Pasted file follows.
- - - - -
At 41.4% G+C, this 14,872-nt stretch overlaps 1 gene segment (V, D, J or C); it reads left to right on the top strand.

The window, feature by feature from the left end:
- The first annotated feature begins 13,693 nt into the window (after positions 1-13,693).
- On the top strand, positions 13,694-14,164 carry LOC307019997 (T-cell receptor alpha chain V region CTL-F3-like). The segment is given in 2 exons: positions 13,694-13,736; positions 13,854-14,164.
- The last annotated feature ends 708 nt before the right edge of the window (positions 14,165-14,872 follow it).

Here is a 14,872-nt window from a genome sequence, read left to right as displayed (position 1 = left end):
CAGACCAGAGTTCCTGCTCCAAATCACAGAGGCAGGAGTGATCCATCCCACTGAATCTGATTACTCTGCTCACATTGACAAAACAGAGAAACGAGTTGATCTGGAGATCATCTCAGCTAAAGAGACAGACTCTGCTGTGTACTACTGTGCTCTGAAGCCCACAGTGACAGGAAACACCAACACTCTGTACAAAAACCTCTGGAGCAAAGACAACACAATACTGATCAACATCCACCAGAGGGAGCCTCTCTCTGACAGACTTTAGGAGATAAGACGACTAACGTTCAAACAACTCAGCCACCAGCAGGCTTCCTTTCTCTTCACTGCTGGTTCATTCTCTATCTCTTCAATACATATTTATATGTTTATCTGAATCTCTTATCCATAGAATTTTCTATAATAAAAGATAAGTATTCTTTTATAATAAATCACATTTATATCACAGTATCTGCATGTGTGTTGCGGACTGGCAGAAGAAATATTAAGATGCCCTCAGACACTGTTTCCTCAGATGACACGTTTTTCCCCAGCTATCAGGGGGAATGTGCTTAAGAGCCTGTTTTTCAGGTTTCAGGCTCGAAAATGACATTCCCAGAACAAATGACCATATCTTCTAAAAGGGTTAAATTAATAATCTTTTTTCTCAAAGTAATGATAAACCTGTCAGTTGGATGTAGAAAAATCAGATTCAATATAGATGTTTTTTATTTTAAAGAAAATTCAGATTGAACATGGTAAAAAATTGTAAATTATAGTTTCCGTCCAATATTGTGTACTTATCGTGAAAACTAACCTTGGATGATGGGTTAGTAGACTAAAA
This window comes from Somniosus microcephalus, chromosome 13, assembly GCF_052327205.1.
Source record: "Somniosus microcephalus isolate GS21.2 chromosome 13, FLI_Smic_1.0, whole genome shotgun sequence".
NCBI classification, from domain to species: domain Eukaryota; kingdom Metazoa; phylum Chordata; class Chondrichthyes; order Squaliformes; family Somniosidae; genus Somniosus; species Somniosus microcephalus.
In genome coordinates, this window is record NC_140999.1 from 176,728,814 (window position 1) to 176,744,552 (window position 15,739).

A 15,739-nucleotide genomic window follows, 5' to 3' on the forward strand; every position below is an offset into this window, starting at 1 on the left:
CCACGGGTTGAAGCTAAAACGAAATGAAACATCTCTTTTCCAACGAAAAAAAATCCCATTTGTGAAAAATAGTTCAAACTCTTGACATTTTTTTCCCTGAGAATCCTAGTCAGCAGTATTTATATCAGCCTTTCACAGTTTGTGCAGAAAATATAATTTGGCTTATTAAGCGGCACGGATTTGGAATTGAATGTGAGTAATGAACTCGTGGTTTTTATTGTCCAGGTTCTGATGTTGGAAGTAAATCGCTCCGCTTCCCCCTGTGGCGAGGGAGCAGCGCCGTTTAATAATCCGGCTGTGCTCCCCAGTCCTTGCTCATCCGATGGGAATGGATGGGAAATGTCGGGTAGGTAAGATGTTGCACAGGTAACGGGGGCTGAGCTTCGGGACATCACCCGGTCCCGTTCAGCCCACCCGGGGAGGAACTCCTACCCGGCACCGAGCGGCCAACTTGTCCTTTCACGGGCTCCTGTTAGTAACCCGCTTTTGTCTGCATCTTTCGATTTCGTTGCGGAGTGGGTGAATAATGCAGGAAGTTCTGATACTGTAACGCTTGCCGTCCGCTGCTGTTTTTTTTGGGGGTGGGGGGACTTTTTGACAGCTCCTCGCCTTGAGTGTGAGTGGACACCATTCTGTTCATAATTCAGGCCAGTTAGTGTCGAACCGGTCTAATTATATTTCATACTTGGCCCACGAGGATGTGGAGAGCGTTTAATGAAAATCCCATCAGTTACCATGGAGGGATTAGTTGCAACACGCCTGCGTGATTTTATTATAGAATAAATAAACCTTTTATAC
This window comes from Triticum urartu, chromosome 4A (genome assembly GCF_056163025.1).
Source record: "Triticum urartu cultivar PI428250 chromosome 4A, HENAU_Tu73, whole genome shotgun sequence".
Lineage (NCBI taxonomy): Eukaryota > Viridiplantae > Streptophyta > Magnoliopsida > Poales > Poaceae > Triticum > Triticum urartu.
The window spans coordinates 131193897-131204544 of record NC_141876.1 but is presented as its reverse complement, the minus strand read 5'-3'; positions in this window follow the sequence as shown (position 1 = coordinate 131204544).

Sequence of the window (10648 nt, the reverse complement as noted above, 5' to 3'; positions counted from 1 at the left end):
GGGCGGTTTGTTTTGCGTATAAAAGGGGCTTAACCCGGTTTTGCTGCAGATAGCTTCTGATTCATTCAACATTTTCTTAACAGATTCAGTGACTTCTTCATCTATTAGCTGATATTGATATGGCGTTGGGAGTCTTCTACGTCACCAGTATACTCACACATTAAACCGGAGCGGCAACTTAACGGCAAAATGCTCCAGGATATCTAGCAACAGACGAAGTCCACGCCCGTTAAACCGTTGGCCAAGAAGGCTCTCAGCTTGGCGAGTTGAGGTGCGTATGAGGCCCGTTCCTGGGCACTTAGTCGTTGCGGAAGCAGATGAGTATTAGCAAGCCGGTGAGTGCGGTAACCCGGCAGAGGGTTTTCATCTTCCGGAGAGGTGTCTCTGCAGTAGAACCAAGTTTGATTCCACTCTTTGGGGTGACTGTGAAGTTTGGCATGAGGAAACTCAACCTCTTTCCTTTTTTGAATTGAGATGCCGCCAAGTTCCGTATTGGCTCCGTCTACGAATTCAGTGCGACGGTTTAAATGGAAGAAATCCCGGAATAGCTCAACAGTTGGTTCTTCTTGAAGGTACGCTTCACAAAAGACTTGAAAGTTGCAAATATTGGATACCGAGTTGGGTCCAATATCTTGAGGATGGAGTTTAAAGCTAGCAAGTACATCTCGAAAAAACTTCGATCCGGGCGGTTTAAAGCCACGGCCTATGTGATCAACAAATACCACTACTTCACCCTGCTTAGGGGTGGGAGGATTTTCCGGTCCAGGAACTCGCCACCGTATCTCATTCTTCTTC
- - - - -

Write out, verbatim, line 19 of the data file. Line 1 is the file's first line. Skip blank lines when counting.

GGGCGGTTTGTTTTGCGTATAAAAGGGGCTTAACCCGGTTTTGCTGCAGATAGCTTCTGATTCATTCAACATTTTCTTAACAGATTCAGTGACTTCTTCATCTATTAGCTGATATTGATATGGCGTTGGGAGTCTTCTACGTCACCAGTATACTCACACATTAAACCGGAGCGGCAACTTAACGGCAAAATGCTCCAGGATATCTAGCAACAGACGAAGTCCACGCCCGTTAAACCGTTGGCCAAGAAGGCTCTCAGCTTGGCGAGTTGAGGTGCGTATGAGGCCCGTTCCTGGGCACTTAGTCGTTGCGGAAGCAGATGAGTATTAGCAAGCCGGTGAGTGCGGTAACCCGGCAGAGGGTTTTCATCTTCCGGAGAGGTGTCTCTGCAGTAGAACCAAGTTTGATTCCACTCTTTGGGGTGACTGTGAAGTTTGGCATGAGGAAACTCAACCTCTTTCCTTTTTTGAATTGAGATGCCGCCAAGTTCCGTATTGGCTCCGTCTACGAATTCAGTGCGACGGTTTAAATGGAAGAAATCCCGGAATAGCTCAACAGTTGGTTCTTCTTGAAGGTACGCTTCACAAAAGACTTGAAAGTTGCAAATATTGGATACCGAGTTGGGTCCAATATCTTGAGGATGGAGTTTAAAGCTAGCAAGTACATCTCGAAAAAACTTCGATCCGGGCGGTTTAAAGCCACGGCCTATGTGATCAACAAATACCACTACTTCACCCTGCTTAGGGGTGGGAGGATTTTCCGGTCCAGGAACTCGCCACCGTATCTCATTCTTCTTC